Correlates of ART Use Among Newly Diagnosed HIV Positive Adolescent Girls and Young Women Enrolled in HPTN 068

Abstract

Despite expanded access to HIV treatment worldwide, poor HIV care outcomes persist among adolescent girls and young women (AGYW). This study was conducted among AGYW recruited from the HPTN 068 cohort who had sero-converted to HIV during the main trial between 2011 and 2014. The aim was to examine correlates of anti-retroviral treatment (ART) use. Log binomial regression was used to estimate the crude associations between social support, stigma, and HIV status disclosure and current ART use. Adjusted analyses were also conducted controlling for age and time since diagnosis. Seventy-nine AGYW were included in this analysis. Median age of participants was 20 (range: 17 to 24) and time since diagnosis ranged from 0.5 to 4.8 years (median = 2.1). Over 75% of AGYW (n = 60) had sought HIV care at some point, with the same number reporting previous disclosure of their sero-status. However, just 43% (n = 34) of participants were on treatment at the time of the interview. Over half of participants (n = 44; 55.7%) reported social support was available to them most or all of the time, and the median stigma score was 90 (range 80–113). Adjusted analyses found higher current ART use among those who had disclosed their status (adjusted prevalence ratio (aPR): 3.19; 95% confidence interval (CI) 1.09, 9.32; p = 0.0339) and those with lower scores on the disclosure concern sub-scale of the Berger HIV Stigma Scale (aPR: 0.88; 95% CI 0.79, 0.98; p = 0.0236). ART use among AGYW living with HIV and enrolled in HPTN 068 was low despite relatively high linkage to care during the trial. Interventions aimed at minimizing individuals’ concerns about disclosure and improving onward disclosure of one’s status could further improve ART utilization among AGYW living with HIV in South Africa.

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Acknowledgements

We thank all of the young women and their families who participated in HPTN 068 and made both the HPTN 068 and Engage studies possible. We thank Aimée Julien, Rushina Cholera, Laura McKinstry, Estelle Piwowar-Manning, Lynda Emel, Tamu Daniel, Tsundzukani Siwelana, Edwin Maroga, Menzi Hadebe, Simon Mijoli, Senamile Ndlovu Makhari, Mary Jane Hill, Lisa Albert, Erica Hamilton, Audrey Khosa, Simon Khoza, Jeffrey Tibane, Paul Mee, Myron Cohen, Wafaa El Sadr, Harsha Thirumurthy, Sudhanshu Handa, Cheryl Marcus, Joseph Eron, Tania Caravella, Diana Lynn, James Hargreaves, Sinead Delany-Moretlwe, Helen Rees, Michelle Adato, Suzanne Maman, Susannah Allison, Paul Sato, and Jenese Tucker. These individuals provided valuable insights and made important contributions to the study.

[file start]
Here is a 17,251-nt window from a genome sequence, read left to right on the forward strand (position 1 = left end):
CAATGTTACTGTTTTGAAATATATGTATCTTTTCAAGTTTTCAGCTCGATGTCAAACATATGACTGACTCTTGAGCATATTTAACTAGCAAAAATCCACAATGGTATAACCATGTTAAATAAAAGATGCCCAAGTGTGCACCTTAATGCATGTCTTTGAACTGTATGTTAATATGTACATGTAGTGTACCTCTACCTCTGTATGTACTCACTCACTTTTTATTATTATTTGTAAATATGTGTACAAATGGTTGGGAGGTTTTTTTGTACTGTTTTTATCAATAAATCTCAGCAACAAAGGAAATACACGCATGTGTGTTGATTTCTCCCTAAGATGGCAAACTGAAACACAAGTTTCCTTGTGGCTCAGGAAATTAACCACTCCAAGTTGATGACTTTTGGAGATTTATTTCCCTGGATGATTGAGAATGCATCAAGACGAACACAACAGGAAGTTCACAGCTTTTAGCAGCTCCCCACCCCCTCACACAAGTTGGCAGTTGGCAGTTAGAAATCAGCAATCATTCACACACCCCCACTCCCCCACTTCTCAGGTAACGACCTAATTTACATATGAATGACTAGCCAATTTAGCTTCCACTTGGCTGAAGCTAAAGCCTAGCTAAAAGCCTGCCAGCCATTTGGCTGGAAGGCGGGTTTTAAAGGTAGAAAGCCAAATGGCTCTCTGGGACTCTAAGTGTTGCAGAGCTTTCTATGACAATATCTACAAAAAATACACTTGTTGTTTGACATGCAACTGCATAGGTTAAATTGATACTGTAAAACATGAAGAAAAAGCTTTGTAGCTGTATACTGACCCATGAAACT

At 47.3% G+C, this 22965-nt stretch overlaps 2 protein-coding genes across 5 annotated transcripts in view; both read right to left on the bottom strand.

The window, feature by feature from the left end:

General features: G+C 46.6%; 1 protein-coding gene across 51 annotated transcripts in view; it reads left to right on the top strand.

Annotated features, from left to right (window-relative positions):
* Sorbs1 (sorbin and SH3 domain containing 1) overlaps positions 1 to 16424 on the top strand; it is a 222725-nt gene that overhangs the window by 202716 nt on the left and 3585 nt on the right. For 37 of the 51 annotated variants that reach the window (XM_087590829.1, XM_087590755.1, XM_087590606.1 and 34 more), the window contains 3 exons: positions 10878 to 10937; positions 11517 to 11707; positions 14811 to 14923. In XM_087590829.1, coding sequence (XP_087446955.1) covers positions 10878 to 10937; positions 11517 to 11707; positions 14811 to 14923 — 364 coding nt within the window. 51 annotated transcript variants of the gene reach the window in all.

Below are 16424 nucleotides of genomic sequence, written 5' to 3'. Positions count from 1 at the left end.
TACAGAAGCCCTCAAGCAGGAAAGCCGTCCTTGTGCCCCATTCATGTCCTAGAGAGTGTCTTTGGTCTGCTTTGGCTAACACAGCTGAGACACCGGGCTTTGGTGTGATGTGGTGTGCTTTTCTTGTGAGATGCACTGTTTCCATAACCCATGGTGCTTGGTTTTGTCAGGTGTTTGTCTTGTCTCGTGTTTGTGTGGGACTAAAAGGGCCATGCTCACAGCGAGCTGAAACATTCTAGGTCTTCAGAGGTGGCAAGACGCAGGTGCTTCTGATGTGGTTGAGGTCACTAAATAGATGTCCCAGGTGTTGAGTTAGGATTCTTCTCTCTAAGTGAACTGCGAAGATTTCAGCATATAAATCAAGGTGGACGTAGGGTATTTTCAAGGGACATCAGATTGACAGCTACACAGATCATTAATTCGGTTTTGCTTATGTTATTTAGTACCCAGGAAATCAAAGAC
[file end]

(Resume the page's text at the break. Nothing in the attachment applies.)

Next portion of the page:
Funding

Funding support for the HPTN was provided by the National Institute of Allergy and Infectious Diseases (NIAID), the National Institute of Mental Health (NIMH), and the National Institute on Drug Abuse (NIDA) of the National Institutes of Health (NIH; award numbers UM1AI068619 [HPTN Leadership and Operations Center], UM1AI068617 [HPTN Statistical and Data Management Center], and UM1AI068613 [HPTN Laboratory Center]. The study was also funded under R01MH087118 and R24 HD050924 to the Carolina Population Center. Additional funding was provided by the Division of Intramural Research, NIAID, and NIH. The Agincourt Health and Socio-Demographic Surveillance System is supported by the School of Public Health University of the Witwatersrand and Medical Research Council, South Africa, and the UK Wellcome Trust (Grants 058893/Z/99/A; 069683/Z/02/Z; 085477/Z/08/Z; and 085477/B/08/Z). This project was also supported by NIH Research Training Grant # D43 TW009340 funded by the NIH Fogarty International Center, NINDS, NIMH, and NHBLI. The content is solely the responsibility of the authors and does not necessarily represent the official views of the National Institutes of Health.

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Filiatreau, L.M., Wright, M., Kimaru, L. et al. Correlates of ART Use Among Newly Diagnosed HIV Positive Adolescent Girls and Young Women Enrolled in HPTN 068. AIDS Behav 24, 2606–2615 (2020). https://doi.org/10.1007/s10461-020-02817-1

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Keywords

  • HIV/AIDS
  • Adolescents
  • Sub-saharan Africa
  • Anti-retroviral therapy
  • Linkage
  • Retention